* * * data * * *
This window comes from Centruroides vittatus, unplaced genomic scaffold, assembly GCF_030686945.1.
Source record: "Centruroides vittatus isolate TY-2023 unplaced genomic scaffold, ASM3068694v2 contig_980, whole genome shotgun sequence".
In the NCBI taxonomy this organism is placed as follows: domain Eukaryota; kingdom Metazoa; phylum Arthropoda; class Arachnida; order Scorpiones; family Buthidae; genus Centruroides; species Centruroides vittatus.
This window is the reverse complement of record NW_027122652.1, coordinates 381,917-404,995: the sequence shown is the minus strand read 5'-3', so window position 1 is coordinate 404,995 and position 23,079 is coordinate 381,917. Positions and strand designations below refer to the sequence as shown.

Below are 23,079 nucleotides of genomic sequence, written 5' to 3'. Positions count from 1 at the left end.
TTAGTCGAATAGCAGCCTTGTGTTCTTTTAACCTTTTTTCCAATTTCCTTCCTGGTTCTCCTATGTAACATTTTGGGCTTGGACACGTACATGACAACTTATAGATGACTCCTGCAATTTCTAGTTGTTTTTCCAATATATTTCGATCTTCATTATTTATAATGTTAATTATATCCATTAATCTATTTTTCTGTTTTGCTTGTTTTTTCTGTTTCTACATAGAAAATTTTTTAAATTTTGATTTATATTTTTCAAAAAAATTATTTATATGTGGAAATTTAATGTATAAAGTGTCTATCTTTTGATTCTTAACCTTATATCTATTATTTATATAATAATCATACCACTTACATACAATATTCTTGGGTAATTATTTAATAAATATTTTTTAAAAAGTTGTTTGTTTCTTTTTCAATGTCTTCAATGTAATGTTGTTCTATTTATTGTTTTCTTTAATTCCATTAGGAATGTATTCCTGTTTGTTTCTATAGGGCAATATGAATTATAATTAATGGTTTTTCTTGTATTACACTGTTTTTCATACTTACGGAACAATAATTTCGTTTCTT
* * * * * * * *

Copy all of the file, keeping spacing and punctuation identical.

This window comes from Centruroides vittatus, unplaced genomic scaffold, assembly GCF_030686945.1.
Source record: "Centruroides vittatus isolate TY-2023 unplaced genomic scaffold, ASM3068694v2 contig_980, whole genome shotgun sequence".
In the NCBI taxonomy this organism is placed as follows: domain Eukaryota; kingdom Metazoa; phylum Arthropoda; class Arachnida; order Scorpiones; family Buthidae; genus Centruroides; species Centruroides vittatus.
This window is the reverse complement of record NW_027122652.1, coordinates 381,917-404,995: the sequence shown is the minus strand read 5'-3', so window position 1 is coordinate 404,995 and position 23,079 is coordinate 381,917. Positions and strand designations below refer to the sequence as shown.

Below are 23,079 nucleotides of genomic sequence, written 5' to 3'. Positions count from 1 at the left end.
TTAGTCGAATAGCAGCCTTGTGTTCTTTTAACCTTTTTTCCAATTTCCTTCCTGGTTCTCCTATGTAACATTTTGGGCTTGGACACGTACATGACAACTTATAGATGACTCCTGCAATTTCTAGTTGTTTTTCCAATATATTTCGATCTTCATTATTTATAATGTTAATTATATCCATTAATCTATTTTTCTGTTTTGCTTGTTTTTTCTGTTTCTACATAGAAAATTTTTTAAATTTTGATTTATATTTTTCAAAAAAATTATTTATATGTGGAAATTTAATGTATAAAGTGTCTATCTTTTGATTCTTAACCTTATATCTATTATTTATATAATAATCATACCACTTACATACAATATTCTTGGGTAATTATTTAATAAATATTTTTTAAAAAGTTGTTTGTTTCTTTTTCAATGTCTTCAATGTAATGTTGTTCTATTTATTGTTTTCTTTAATTCCATTAGGAATGTATTCCTGTTTGTTTCTATAGGGCAATATGAATTATAATTAATGGTTTTTCTTGTATTACACTGTTTTTCATACTTACGGAACAATAATTTCGTTTCTT